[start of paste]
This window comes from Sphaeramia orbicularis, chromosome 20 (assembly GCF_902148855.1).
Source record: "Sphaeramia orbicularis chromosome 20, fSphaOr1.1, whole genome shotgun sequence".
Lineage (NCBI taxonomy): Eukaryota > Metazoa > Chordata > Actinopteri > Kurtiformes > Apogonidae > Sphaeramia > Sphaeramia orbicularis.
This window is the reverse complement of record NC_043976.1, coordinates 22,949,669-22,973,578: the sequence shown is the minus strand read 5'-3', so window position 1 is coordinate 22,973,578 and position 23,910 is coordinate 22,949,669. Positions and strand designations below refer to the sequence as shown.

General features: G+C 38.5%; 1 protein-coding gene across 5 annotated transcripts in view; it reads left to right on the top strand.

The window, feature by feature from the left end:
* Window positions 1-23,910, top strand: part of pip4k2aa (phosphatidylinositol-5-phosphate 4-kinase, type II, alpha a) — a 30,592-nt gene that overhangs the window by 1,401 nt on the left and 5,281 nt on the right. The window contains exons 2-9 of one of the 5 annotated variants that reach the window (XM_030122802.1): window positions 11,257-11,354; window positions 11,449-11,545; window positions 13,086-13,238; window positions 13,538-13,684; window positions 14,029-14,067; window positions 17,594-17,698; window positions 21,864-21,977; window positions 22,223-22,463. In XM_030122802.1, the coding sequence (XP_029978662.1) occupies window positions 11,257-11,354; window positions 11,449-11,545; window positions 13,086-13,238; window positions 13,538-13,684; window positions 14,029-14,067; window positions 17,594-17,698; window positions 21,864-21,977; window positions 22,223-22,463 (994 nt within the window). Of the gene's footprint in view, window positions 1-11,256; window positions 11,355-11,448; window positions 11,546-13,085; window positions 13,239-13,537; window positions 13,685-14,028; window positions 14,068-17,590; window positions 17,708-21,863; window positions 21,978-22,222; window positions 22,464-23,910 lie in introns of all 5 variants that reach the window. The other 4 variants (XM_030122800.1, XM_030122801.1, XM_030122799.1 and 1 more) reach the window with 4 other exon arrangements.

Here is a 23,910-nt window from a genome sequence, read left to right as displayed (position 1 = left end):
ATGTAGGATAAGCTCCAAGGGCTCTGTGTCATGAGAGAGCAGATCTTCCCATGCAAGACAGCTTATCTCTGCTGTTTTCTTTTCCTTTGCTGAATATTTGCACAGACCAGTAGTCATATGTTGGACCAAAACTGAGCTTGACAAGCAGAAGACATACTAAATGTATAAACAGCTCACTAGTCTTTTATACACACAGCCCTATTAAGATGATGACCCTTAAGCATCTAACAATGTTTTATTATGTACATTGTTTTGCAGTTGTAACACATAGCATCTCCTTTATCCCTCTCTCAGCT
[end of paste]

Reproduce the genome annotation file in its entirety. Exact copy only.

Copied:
This window comes from Sphaeramia orbicularis, chromosome 20 (assembly GCF_902148855.1).
Source record: "Sphaeramia orbicularis chromosome 20, fSphaOr1.1, whole genome shotgun sequence".
Lineage (NCBI taxonomy): Eukaryota > Metazoa > Chordata > Actinopteri > Kurtiformes > Apogonidae > Sphaeramia > Sphaeramia orbicularis.
This window is the reverse complement of record NC_043976.1, coordinates 22,949,669-22,973,578: the sequence shown is the minus strand read 5'-3', so window position 1 is coordinate 22,973,578 and position 23,910 is coordinate 22,949,669. Positions and strand designations below refer to the sequence as shown.

General features: G+C 38.5%; 1 protein-coding gene across 5 annotated transcripts in view; it reads left to right on the top strand.

The window, feature by feature from the left end:
* Window positions 1-23,910, top strand: part of pip4k2aa (phosphatidylinositol-5-phosphate 4-kinase, type II, alpha a) — a 30,592-nt gene that overhangs the window by 1,401 nt on the left and 5,281 nt on the right. The window contains exons 2-9 of one of the 5 annotated variants that reach the window (XM_030122802.1): window positions 11,257-11,354; window positions 11,449-11,545; window positions 13,086-13,238; window positions 13,538-13,684; window positions 14,029-14,067; window positions 17,594-17,698; window positions 21,864-21,977; window positions 22,223-22,463. In XM_030122802.1, the coding sequence (XP_029978662.1) occupies window positions 11,257-11,354; window positions 11,449-11,545; window positions 13,086-13,238; window positions 13,538-13,684; window positions 14,029-14,067; window positions 17,594-17,698; window positions 21,864-21,977; window positions 22,223-22,463 (994 nt within the window). Of the gene's footprint in view, window positions 1-11,256; window positions 11,355-11,448; window positions 11,546-13,085; window positions 13,239-13,537; window positions 13,685-14,028; window positions 14,068-17,590; window positions 17,708-21,863; window positions 21,978-22,222; window positions 22,464-23,910 lie in introns of all 5 variants that reach the window. The other 4 variants (XM_030122800.1, XM_030122801.1, XM_030122799.1 and 1 more) reach the window with 4 other exon arrangements.

Here is a 23,910-nt window from a genome sequence, read left to right as displayed (position 1 = left end):
ATGTAGGATAAGCTCCAAGGGCTCTGTGTCATGAGAGAGCAGATCTTCCCATGCAAGACAGCTTATCTCTGCTGTTTTCTTTTCCTTTGCTGAATATTTGCACAGACCAGTAGTCATATGTTGGACCAAAACTGAGCTTGACAAGCAGAAGACATACTAAATGTATAAACAGCTCACTAGTCTTTTATACACACAGCCCTATTAAGATGATGACCCTTAAGCATCTAACAATGTTTTATTATGTACATTGTTTTGCAGTTGTAACACATAGCATCTCCTTTATCCCTCTCTCAGCT